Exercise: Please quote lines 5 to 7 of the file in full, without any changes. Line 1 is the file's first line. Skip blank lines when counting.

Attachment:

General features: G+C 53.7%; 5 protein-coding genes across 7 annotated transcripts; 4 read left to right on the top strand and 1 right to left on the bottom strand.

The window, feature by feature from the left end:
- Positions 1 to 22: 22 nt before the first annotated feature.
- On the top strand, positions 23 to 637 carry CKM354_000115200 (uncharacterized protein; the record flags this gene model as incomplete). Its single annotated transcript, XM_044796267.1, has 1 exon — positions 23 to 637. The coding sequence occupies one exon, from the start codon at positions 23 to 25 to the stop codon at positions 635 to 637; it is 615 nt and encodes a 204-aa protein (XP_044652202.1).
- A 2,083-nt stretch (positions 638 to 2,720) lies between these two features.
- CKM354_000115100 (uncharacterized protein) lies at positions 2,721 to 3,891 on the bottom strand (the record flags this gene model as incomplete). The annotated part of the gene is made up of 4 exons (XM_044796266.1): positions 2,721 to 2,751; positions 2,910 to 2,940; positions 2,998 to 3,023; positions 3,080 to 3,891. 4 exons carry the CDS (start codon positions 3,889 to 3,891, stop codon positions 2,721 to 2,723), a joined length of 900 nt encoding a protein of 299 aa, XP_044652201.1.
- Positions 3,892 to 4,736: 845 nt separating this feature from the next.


- A 2,083-nt stretch (positions 638 to 2,720) lies between these two features.
- CKM354_000115100 (uncharacterized protein) lies at positions 2,721 to 3,891 on the bottom strand (the record flags this gene model as incomplete). The annotated part of the gene is made up of 4 exons (XM_044796266.1): positions 2,721 to 2,751; positions 2,910 to 2,940; positions 2,998 to 3,023; positions 3,080 to 3,891. 4 exons carry the CDS (start codon positions 3,889 to 3,891, stop codon positions 2,721 to 2,723), a joined length of 900 nt encoding a protein of 299 aa, XP_044652201.1.
- Positions 3,892 to 4,736: 845 nt separating this feature from the next.